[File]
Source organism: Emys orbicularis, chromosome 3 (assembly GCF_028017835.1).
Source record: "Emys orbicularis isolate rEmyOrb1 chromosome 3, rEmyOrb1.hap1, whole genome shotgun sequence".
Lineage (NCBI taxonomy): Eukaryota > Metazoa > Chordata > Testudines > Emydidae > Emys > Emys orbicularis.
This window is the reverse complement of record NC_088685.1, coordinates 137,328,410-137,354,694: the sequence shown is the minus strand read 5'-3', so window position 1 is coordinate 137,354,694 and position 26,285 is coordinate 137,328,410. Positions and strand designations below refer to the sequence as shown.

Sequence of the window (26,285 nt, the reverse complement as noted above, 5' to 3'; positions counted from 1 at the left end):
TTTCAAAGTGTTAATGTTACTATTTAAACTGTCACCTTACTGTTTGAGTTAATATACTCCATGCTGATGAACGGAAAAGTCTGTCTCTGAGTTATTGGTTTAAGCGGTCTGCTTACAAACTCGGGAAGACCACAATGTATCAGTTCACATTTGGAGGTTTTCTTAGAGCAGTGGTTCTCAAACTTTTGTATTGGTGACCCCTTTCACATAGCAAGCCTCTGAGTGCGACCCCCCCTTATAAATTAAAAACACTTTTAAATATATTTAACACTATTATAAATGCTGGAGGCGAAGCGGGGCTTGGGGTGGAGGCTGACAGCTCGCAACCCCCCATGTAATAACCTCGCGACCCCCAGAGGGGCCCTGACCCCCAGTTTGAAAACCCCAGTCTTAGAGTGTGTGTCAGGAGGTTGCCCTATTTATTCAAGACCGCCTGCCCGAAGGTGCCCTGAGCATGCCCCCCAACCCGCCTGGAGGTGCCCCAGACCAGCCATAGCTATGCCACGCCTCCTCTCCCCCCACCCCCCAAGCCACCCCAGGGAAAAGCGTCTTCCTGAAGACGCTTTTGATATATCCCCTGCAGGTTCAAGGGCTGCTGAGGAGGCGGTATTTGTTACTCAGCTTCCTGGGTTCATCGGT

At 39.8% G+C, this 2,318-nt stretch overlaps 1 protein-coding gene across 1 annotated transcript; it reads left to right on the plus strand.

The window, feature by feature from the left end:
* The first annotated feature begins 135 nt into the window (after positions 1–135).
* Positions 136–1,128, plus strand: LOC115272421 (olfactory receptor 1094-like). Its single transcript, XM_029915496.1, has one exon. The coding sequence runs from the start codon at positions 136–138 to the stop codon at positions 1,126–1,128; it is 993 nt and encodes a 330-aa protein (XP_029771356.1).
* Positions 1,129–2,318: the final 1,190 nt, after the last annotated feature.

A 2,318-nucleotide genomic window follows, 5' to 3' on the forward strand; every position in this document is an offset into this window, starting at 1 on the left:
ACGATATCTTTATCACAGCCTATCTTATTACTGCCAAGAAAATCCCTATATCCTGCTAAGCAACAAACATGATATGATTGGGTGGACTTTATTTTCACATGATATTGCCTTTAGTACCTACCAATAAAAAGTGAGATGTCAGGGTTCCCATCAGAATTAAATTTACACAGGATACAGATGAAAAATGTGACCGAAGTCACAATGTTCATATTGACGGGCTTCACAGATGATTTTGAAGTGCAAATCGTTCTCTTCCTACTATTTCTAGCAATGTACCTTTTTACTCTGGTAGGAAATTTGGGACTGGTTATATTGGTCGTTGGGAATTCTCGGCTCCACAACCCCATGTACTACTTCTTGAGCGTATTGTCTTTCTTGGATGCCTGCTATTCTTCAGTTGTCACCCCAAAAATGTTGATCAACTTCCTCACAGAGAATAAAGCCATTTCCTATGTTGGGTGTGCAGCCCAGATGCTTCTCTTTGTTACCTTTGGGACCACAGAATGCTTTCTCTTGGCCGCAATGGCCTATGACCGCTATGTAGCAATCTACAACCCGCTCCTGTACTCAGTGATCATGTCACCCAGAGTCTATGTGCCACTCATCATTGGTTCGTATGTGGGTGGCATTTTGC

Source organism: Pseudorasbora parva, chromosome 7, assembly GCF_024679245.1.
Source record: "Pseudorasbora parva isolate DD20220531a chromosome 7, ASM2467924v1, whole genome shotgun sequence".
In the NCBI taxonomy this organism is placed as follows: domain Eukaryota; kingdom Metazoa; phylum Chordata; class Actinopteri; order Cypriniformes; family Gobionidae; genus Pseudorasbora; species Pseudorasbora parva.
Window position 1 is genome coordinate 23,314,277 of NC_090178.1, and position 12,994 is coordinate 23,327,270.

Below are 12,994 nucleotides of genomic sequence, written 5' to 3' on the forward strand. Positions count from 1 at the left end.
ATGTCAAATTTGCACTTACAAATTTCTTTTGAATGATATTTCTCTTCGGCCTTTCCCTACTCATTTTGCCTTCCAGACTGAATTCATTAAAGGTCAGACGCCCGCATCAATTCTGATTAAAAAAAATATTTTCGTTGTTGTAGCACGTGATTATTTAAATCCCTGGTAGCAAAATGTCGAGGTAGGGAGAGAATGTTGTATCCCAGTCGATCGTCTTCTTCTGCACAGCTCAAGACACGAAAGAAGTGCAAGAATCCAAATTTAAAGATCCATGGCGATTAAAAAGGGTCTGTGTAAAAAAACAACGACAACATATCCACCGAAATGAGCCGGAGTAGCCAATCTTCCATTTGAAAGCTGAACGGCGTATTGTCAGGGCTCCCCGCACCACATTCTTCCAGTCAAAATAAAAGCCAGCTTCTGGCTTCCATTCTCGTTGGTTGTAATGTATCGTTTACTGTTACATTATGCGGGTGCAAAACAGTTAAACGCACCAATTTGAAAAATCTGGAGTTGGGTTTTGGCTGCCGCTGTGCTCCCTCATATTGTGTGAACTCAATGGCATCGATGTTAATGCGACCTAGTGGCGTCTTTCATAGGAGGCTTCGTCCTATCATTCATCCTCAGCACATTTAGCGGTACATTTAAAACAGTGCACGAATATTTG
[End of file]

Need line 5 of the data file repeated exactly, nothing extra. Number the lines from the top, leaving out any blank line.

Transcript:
Sequence of the window (26,285 nt, the reverse complement as noted above, 5' to 3'; positions counted from 1 at the left end):